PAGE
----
Mitochondrial diversity in human head louse populations across the Americas

Publication Type:Journal Article
Year of Publication:2013
Authors:M. S. Ascunce, Fane, J., Kassu, G., Toloza, A. Ceferino, Picollo, M. Inés, González-Oliver, A., Reed, D. L.
Journal:American Journal of Physical Anthropology
Pagination:118 - 129
Date Published:July-2013
Keywords:human lice, human parasites, migrations, mitochondrial dna, new world

Anthropological studies suggest that the genetic makeup of human populations in the Americas is the result of diverse processes including the initial colonization of the continent by the first people plus post‐1492 European migrations. Because of the recent nature of some of these events, understanding the geographical origin of American human diversity is challenging. However, human parasites have faster evolutionary rates and larger population sizes allowing them to maintain greater levels of genetic diversity than their hosts. Thus, we can use human parasites to provide insights into some aspects of human evolution that may be unclear from direct evidence. In this study, we analyzed mitochondrial DNA (mtDNA) sequences from 450 head lice in the Americas. Haplotypes clustered into two well‐supported haplogroups, known as A and B. Haplogroup frequencies differ significantly among North, Central and South America. Within each haplogroup, we found evidence of demographic expansions around 16,000 and 20,000 years ago, which correspond broadly with those estimated for Native Americans. The parallel timing of demographic expansions of human lice and Native Americans plus the contrasting pattern between the distribution of haplogroups A and B through the Americas suggests that human lice can provide additional evidence about the human colonization of the New World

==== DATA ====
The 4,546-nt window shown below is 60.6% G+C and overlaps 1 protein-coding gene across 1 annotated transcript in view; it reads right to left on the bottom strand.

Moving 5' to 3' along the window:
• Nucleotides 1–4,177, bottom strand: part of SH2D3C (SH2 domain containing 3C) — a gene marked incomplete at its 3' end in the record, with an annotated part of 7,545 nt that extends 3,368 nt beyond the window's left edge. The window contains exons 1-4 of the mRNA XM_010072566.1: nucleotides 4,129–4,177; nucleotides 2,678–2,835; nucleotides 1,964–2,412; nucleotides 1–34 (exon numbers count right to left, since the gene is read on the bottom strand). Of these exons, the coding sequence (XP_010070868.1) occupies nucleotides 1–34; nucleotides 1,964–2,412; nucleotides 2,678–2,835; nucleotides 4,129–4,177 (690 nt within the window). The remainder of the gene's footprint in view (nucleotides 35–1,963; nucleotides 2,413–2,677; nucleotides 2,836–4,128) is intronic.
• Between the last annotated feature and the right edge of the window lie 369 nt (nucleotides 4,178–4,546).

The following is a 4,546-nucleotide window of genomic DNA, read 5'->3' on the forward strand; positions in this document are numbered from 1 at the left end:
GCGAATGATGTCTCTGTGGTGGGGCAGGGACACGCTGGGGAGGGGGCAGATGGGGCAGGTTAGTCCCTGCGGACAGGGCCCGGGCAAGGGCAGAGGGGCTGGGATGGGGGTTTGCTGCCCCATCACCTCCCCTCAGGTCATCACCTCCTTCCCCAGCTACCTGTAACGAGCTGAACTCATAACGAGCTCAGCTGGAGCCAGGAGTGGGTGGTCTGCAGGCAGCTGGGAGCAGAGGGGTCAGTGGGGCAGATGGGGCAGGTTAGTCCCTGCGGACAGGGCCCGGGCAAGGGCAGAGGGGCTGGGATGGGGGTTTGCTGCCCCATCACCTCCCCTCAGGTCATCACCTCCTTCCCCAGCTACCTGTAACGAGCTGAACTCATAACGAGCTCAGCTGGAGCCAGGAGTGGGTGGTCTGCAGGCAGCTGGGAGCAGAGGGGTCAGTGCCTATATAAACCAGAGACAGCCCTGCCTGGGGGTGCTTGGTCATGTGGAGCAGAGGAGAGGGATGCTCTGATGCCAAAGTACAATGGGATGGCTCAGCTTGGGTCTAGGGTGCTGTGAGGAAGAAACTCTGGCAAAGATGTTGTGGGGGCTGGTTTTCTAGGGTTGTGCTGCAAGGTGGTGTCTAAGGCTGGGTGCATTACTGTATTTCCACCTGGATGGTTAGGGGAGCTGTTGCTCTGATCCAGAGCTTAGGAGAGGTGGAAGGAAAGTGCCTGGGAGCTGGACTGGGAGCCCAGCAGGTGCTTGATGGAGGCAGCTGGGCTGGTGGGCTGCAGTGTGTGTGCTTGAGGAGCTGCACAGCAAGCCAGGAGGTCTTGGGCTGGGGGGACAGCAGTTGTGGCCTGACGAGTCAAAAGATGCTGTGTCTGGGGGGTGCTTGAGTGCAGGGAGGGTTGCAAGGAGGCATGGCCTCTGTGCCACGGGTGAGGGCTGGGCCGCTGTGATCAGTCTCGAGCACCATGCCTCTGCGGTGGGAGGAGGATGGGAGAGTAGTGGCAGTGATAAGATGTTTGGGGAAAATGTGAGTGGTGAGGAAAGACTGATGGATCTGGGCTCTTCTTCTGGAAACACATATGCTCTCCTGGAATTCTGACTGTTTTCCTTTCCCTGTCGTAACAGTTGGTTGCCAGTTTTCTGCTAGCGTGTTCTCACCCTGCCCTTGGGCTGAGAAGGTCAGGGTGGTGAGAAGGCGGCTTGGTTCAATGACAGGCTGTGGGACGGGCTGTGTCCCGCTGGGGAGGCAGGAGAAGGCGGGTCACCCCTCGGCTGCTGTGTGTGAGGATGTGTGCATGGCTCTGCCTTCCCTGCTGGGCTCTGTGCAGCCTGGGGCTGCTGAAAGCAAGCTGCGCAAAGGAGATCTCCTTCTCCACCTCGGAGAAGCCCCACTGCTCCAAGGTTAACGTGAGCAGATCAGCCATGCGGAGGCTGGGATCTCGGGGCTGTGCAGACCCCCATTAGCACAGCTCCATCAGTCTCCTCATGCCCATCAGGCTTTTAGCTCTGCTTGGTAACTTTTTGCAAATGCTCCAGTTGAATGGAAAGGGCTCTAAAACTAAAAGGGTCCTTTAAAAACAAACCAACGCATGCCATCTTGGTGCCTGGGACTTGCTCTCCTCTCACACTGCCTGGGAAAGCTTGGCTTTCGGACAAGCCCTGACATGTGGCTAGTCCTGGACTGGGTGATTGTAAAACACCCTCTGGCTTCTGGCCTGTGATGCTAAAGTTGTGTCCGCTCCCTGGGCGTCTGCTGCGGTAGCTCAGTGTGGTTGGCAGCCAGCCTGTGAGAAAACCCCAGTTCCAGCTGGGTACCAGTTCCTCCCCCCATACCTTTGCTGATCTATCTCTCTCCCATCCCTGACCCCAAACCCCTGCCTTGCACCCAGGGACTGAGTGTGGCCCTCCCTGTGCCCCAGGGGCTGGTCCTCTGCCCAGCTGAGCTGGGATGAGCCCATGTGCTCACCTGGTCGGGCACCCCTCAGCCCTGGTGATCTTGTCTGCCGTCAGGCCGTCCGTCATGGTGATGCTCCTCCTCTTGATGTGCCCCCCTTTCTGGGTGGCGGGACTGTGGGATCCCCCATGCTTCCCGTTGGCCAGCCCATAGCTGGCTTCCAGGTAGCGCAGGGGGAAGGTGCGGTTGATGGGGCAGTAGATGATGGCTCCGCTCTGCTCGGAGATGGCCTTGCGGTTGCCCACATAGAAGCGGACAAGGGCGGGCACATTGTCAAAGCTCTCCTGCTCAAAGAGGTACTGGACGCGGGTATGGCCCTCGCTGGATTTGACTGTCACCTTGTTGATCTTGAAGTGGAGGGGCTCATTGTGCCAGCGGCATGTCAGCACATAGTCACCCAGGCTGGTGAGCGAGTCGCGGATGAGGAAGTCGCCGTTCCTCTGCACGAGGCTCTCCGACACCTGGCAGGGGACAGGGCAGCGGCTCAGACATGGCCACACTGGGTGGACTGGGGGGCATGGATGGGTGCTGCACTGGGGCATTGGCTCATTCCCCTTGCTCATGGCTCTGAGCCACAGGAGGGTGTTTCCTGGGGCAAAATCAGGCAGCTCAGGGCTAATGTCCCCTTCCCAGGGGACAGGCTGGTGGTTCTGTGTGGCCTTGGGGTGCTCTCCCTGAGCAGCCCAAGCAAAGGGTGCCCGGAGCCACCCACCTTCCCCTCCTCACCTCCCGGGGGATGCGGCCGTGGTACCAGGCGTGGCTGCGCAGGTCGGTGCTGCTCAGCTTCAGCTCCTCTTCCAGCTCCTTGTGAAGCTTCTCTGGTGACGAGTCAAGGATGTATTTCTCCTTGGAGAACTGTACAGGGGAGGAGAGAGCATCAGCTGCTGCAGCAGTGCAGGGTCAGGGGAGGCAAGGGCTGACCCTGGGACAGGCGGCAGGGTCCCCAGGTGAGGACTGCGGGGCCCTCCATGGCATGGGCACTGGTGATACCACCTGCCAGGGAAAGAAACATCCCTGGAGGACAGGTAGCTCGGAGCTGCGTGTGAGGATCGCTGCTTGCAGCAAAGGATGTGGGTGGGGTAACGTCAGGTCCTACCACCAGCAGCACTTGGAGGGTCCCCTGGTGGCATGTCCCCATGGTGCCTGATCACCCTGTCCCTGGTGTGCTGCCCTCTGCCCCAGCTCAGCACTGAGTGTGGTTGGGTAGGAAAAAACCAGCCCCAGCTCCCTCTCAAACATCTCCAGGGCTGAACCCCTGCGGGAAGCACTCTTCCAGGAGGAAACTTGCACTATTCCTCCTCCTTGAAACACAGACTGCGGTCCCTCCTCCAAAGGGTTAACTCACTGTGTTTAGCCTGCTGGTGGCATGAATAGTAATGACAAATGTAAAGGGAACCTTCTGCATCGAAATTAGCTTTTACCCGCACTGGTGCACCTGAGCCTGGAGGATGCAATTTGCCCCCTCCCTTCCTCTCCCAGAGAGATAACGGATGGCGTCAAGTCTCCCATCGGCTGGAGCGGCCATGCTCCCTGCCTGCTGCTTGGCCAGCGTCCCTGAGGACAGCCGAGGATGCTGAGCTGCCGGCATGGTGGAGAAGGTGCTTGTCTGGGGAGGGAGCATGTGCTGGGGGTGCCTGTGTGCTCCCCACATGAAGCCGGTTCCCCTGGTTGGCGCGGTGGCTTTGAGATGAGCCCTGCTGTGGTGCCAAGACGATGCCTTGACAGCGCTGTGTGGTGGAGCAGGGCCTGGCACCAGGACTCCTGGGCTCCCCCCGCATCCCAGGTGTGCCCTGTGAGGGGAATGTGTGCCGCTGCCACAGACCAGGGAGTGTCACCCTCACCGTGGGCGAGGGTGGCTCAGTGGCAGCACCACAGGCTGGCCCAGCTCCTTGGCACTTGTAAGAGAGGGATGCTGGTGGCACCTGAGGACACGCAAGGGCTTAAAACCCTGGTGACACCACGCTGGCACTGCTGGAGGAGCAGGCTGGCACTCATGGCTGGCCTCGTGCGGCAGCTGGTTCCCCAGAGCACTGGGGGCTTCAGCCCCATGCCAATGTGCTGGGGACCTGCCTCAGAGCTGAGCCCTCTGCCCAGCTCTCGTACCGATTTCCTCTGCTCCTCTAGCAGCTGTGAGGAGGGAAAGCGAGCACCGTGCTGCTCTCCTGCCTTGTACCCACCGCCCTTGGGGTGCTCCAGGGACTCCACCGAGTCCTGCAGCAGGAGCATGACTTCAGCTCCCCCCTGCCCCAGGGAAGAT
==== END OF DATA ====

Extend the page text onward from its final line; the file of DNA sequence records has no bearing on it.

Short Title:Am. J. Phys. Anthropol.
Wed, 2019-11-06 12:41 -- Yokb
Scratchpads developed and conceived by (alphabetical): Ed Baker, Katherine Bouton Alice Heaton Dimitris Koureas, Laurence Livermore, Dave Roberts, Simon Rycroft, Ben Scott, Vince Smith